On an island like Koh Chang,where produce is shipped in on fossil-fuel-burning car ferries, limiting imported items is key to reducing CO2 emissions. “Eastern and southern Koh Chang are totally different to the western side,” says Olivier Quesneau, a lithe, 49-year-old Frenchman with salt-and-pepper stubble and the resident manager of The Mangrove Hideaway, located in the quiet fishing village of SalakPhet. Nestled between the jungle and the marine national park on the very tip of the island, this verdant sanctuary demonstrates what independent resorts can do to effectively work towards sustainability.

With 12 rooms, it keeps its carbon footprint to a minimum by recycling waste, reusing linen, using biodegradable cleaning products and providing 100%natural and recyclable bathroom amenities. Most of its produce is sourced from community gardens and orchards,with seafood provided by the local fishing village. Quesneau inhabits a world immersed in the elements: the whir of invisible insects, the gentle lapping of estuary waters. Rather than forcing the surrounding environment to conform to some preconceived tropical island idyll, The Mangrove Hideaway works with the landscape, inviting guests to experience its alluring setting: a velvet carpet of palm trees and mangroves that tumbledown to flat, shimmering estuary waters.

The resort also supports the local community by operating, says Quesneau, “in deference to Thai traditions and culture”– employing local staff and actively taking part in community projects. It also encourages nature-based activities such as hiking and kayaking, and invites travellers to volunteer their time joining local reef rehabilitation and mangrove reforestation projects.As far as eco-tourism goes in Koh Chang, this is one establishment leading the way. Quesneau explains how Koh Chang is governed by two separate administrative bodies, and while local families on the eastern side have fought to protect the borders of the national park, outside investors on the western side have funded unchecked development.

Hundreds of low-rise hotels and resorts have sprouted along the once-pristine western shore; few, if any, of them are built with environmental protection in mind. In more alarming cases, resorts on the western side have been known to encroach on national park land, or allow their untreated wastewater to drain into the sea. Large shrimp farms have been caught by authorities releasing dangerous chemicals into Koh Chang’s mangroves and killing native marine life.

Though corruption and greed are significant challenges to the environmental protection of the island, Quesneau has hope for the future of Koh Chang’s natural attributes –at least in the eastern and southern regions. “I am not saying that everything is perfect here, but considering we started almost from scratch, it will be easier for us to develop eco-tourism with good habits and practices,” he says.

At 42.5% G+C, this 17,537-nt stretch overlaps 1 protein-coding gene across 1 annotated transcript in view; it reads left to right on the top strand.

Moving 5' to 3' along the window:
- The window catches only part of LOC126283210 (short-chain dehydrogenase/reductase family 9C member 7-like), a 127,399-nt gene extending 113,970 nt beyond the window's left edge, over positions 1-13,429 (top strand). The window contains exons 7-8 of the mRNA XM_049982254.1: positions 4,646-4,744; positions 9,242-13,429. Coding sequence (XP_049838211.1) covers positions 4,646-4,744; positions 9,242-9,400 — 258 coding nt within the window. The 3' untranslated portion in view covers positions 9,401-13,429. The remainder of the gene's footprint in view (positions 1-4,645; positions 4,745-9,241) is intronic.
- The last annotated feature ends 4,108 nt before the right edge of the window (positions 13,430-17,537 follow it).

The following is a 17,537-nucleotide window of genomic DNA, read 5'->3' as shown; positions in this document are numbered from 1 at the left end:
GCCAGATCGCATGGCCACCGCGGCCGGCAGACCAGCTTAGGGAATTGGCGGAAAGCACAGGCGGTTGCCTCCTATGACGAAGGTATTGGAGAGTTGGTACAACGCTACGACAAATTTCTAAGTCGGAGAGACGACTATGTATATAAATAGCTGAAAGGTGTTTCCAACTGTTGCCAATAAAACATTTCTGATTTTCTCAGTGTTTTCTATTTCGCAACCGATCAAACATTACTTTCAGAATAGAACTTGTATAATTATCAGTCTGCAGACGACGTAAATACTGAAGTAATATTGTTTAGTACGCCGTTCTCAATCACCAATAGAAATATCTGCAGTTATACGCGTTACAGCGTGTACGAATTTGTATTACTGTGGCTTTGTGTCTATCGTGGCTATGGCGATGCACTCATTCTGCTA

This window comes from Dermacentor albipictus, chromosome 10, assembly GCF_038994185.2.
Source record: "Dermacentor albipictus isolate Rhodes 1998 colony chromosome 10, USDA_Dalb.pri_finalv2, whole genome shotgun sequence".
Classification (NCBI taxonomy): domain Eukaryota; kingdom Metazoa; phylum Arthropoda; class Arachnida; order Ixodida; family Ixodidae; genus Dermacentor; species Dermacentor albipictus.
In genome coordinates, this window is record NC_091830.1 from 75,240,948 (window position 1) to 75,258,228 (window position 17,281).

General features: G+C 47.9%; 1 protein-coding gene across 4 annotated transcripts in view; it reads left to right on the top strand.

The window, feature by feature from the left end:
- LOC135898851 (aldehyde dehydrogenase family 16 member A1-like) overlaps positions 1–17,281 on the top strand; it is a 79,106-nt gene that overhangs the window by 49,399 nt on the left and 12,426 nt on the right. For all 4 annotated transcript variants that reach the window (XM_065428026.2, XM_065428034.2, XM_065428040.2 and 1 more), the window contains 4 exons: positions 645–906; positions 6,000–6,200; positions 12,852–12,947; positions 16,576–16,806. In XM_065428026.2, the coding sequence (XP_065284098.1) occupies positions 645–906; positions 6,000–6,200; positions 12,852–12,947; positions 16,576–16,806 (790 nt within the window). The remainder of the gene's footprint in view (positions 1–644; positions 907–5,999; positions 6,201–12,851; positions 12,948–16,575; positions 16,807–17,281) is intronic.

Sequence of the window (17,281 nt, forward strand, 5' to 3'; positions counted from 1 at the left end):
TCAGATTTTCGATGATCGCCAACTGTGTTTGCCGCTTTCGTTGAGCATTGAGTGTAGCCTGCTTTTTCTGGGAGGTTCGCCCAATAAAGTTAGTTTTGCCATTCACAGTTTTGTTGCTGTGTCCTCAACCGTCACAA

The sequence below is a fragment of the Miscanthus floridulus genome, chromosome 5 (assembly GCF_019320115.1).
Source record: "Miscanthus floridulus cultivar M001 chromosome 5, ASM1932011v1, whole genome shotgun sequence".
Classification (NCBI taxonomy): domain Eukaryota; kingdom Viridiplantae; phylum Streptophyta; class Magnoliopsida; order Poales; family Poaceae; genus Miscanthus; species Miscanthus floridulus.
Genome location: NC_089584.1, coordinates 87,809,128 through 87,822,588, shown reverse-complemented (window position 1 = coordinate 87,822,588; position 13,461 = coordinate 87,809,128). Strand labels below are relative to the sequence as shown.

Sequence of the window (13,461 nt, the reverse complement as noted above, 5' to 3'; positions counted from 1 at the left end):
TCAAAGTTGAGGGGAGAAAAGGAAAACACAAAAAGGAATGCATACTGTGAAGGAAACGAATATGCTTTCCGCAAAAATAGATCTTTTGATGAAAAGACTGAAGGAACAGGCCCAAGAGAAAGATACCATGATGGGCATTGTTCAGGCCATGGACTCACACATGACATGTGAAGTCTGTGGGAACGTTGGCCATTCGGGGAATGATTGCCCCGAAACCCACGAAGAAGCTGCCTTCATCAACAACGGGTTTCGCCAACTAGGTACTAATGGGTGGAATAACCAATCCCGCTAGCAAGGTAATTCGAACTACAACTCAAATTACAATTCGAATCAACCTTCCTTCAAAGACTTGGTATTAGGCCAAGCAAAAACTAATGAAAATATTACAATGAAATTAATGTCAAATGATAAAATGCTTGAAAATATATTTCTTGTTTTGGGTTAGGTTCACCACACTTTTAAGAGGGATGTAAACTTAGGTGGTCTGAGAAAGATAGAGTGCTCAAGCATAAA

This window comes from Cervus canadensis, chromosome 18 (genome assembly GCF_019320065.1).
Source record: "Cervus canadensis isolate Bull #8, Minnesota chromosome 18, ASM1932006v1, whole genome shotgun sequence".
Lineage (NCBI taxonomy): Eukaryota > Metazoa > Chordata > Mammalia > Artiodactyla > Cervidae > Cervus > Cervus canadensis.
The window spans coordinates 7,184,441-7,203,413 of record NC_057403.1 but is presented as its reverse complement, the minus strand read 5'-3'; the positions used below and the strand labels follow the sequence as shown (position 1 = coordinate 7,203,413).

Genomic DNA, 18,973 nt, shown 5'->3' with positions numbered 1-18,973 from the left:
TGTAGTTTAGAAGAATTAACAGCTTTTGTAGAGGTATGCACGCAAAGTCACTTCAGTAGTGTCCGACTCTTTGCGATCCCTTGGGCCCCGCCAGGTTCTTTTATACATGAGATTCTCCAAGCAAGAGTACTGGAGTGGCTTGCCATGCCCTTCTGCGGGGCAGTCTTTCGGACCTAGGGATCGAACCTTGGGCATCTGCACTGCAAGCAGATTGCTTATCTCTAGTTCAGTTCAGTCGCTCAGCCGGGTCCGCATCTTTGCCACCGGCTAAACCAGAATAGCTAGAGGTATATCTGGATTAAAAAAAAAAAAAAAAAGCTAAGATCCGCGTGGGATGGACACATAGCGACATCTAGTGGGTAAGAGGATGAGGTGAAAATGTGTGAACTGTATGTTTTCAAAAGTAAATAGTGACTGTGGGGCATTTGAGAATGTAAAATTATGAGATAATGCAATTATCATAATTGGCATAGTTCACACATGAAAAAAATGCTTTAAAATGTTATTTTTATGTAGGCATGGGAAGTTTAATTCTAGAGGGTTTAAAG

The west coast isn’t a lost cause, however. In particular, one group of local residents and business owners is determined to make a positive impact. Keep Koh Chang Clean has been together for roughly two years, conducting ongoing clean-up days around the island and in the surrounding marine parks. Its Facebook page documents various projects –a marine clean-up of Koh Rang’s rich, kaleidoscopic coral reefs, a trash-clearing day in a local parking lot, the erection of signs warning against feeding macaques –and allows members to share pictures of dumping grounds and areas of concern. The group has both Thai and foreign members, residents and visitors, and has received the support of the Royal Thai Navy as well as the local government which oversees Koh Chang’s national park.

David Hinchliffe, a local business owner and Keep Koh Chang Clean member, explains that travellers can also play a big part in determining the success of environmental practices on the island. “What tourists say and do can have an enormous influence. If a business owner feels that it is financially beneficial to adopt more green strategies, then they are more likely to do so,” he says.While the development that comes hand in hand with mass tourism is the biggest ecological threat, it’s only the tourist baht that can influence hotel policy.

Thus, if travellers show a preference for properties with GreenLeaf certification, or those that conduct regular beach-cleaning sessions or offer organic produce, then competing resorts are more likely to follow suit. Hinchliffe thinks that that it’s also useful for travellers to share their concerns and ideas with influential figures. “Complimenting businesses on what they get right, as well as mentioning failings, are great ways to help progress,”he says. “Getting in touch with organisations such as the TAT, with specific observations about green practices on Koh Chang, is a good way to get government attention paid to these issues. Every little bit helps.”

Koh Chang will soon be welcoming tourists by the ferry load, now that the wet season has lifted its moody veil. Hinchliffe hopes most of them will respect the island’s pristine entanglement of jungle and spectacular coastlines by employing their own personal eco-practices. Perhaps some will even join Keep Koh Chang Clean’s clean-up days.

Likewise,Quesneau believes travellers should start “thinking green” before they even leave home. “They should be attentive about environmental concerns when planning their trip. And while on site, comply with green policies and support local initiatives,”he says. “Dramatic tourism expansion has simply destroyed our tropical sanctuary. It’s a real shame–and it is time to react.”